What If I Messed Up God's Plan?

July 30, 2020  Thursday of the Seventeenth Week in Ordinary Time (Lectionary: 404)

Reading 1   JER 18:1-6

This word came to Jeremiah from the LORD:
Rise up, be off to the potter’s house;
there I will give you my message.
I went down to the potter’s house and there he was,
working at the wheel.
Whenever the object of clay which he was making
turned out badly in his hand,
he tried again,
making of the clay another object of whatever sort he pleased.
Then the word of the LORD came to me:
Can I not do to you, house of Israel,
as this potter has done? says the LORD.
Indeed, like clay in the hand of the potter,
so are you in my hand, house of Israel.


Responsorial Psalm   146:1B-2, 3-4, 5-6AB

R.    (5a)  Blessed is he whose help is the God of Jacob.
R.    Alleluia.
Praise the LORD, O my soul;
I will praise the LORD all my life;
I will sing praise to my God while I live.
R.     Blessed is he whose help is the God of Jacob.
R.    Alleluia.
Put not your trust in princes,
in the sons of men, in whom there is no salvation.
When his spirit departs he returns to his earth;
on that day his plans perish.
R.    Blessed is he whose help is the God of Jacob.
R.    Alleluia.
Blessed he whose help is the God of Jacob,
whose hope is in the LORD, his God.
Who made heaven and earth,
the sea and all that is in them.
R.    Blessed is he whose help is the God of Jacob.
R.    Alleluia.

Alleluia   ACTS 16:14B

R. Alleluia, alleluia.
Open our heart, O Lord,
to listen to the words of your Son.
R. Alleluia, alleluia.


Gospel   MT 13:47-53

Jesus said to the disciples:
“The Kingdom of heaven is like a net thrown into the sea,
which collects fish of every kind.
When it is full they haul it ashore
and sit down to put what is good into buckets.
What is bad they throw away.
Thus it will be at the end of the age.
The angels will go out and separate the wicked from the righteous
and throw them into the fiery furnace,
where there will be wailing and grinding of teeth.”

“Do you understand all these things?”
They answered, “Yes.”
And he replied,
“Then every scribe who has been instructed in the Kingdom of heaven
is like the head of a household who brings from his storeroom
both the new and the old.”
When Jesus finished these parables, he went away from there.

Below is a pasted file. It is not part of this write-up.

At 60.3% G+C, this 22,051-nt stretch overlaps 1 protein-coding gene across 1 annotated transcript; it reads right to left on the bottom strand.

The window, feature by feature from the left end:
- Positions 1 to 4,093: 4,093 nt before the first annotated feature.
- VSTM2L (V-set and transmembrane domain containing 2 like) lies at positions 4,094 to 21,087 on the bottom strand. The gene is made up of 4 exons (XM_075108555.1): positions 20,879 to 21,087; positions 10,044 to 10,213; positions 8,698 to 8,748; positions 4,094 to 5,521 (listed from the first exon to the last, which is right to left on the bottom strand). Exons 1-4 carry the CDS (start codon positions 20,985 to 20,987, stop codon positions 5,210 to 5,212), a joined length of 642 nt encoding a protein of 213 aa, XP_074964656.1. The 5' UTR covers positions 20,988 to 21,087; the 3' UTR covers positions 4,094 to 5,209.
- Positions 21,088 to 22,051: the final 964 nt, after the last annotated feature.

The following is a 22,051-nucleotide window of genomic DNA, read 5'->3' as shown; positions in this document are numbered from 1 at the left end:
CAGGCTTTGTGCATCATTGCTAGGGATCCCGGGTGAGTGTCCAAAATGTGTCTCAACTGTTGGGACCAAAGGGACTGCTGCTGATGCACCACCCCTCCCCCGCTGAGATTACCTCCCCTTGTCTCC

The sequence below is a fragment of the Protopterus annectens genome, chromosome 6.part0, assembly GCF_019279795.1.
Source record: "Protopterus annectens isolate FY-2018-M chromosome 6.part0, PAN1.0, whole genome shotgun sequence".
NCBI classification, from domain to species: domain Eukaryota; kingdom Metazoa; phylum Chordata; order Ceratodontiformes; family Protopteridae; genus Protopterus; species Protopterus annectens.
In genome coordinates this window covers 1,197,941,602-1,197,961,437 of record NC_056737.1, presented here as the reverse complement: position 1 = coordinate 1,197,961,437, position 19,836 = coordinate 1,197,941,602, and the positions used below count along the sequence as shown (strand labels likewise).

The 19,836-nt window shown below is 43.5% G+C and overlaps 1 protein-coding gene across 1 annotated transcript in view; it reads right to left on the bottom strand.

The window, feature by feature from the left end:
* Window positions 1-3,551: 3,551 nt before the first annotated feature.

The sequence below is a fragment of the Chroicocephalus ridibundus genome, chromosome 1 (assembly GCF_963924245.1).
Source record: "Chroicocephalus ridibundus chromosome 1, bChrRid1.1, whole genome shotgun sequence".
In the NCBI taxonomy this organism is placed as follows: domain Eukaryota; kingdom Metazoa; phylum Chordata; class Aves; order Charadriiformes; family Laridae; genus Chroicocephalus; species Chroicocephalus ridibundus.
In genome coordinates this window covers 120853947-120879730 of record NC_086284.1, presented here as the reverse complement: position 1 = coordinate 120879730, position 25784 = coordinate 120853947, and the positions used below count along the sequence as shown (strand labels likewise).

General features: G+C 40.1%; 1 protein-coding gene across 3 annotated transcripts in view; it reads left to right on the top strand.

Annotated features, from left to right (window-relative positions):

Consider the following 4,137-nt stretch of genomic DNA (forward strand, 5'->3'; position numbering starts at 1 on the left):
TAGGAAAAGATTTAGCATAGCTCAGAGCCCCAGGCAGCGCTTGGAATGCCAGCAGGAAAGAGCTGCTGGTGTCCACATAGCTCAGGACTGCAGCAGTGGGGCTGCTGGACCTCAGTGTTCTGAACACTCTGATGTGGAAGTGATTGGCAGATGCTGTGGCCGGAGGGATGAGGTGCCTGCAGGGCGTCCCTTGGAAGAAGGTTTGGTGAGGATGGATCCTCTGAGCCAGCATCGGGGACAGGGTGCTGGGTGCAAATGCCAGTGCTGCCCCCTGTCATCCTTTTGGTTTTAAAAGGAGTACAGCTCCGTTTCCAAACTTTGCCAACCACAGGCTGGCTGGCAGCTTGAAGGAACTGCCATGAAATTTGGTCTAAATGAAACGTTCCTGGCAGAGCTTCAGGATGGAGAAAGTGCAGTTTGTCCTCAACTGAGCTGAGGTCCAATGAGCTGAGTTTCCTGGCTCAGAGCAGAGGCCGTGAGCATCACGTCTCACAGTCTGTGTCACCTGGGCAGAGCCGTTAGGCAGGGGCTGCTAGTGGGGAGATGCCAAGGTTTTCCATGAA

By Melissa Velez 

I taught confirmation classes for several years back in the early 2010’s. One of the things I remember high school teenagers stressing over the most was getting into college and choosing a major.

It’s a big source of stress.

I remember preparing for my own college journey. There were a few choices I had in front of me: should I continue my musical pursuits and major in instrumental performance? Should I channel my love of writing and reading and major in English Literature or Creative Writing? Or should I go with my longest and most sensible interest, elementary education? Ultimately I went with education, and it wasn’t until eight years after graduation and several teaching adventures later when I took a step back and put that career on hold.

It was a hard choice to make, and I began reflecting in that season on the pressure we put on teenagers to decide their future at such a young age. I made a decision at 18 that was supposed to be the track for the rest of my life, and when I decided to veer off that track I struggled with strong feelings of guilt and failure. They still crop up now when I am feeling particularly stressed or vulnerable. Some of the thoughts that occasionally come back into my mind are,

What if I made the wrong decision? What if I messed up my whole life? What if God had something else planned for me and I ruined it?”

Today’s reading from the Old Testament brought these thoughts to the forefront of my mind once again. I read how the Lord called Jeremiah to the potter’s house and there He spoke to Jeremiah through the example of the potter. Notice Jeremiah observes that “whenever the object of clay [the potter] was making turned out badly, he tried again.” Whenever. Meaning that it was inevitable the clay would not always turn out as planned. And whenever this happened, the potter just made of the clay another object.

He didn’t have to start over, he didn’t give up, and there was no project that was given up as lost. 

At this point the Lord speaks to Jeremiah saying “like clay in the hand of the potter, so are you in my hand,” and what a comforting thought for my heart. Hearing this, I’m reminded of the very lesson it took me years to learn, and then in turn tried to convey to my confirmation students: there is no decision made with faith that the Lord cannot turn into something good. No matter what I’ve done, no matter what mistakes I feel I’ve made, the Lord is already working in my life to make everything turn out for the best. 

So many years after my own college journey, there are still important decisions I need to make to determine the course of my life. It’s comforting to be reminded through these scriptures that it is carefully being molded and remolded into something beautiful every day, gently and steadily, in the hand of the Lord.


Melissa Velez is from Southern California, born and raised, and a current Cincinnati, Ohio transplant. She has also lived in Portland, Oregon and Salt Lake City, Utah. A teacher by education, she now works in social services as a client advocate at St. Vincent de Paul. She is a lover of all things beautiful and educational, most especially poetry, the performing arts, and accomplishing her goal of visiting all 50 states (30 more to go!) Three things she is constantly craving: sushi, matcha lattes, and adoration of the Blessed Sacrament. Her writing can also be found on the The Catholic Woman, Lifeteen, and NET ministries blogs.

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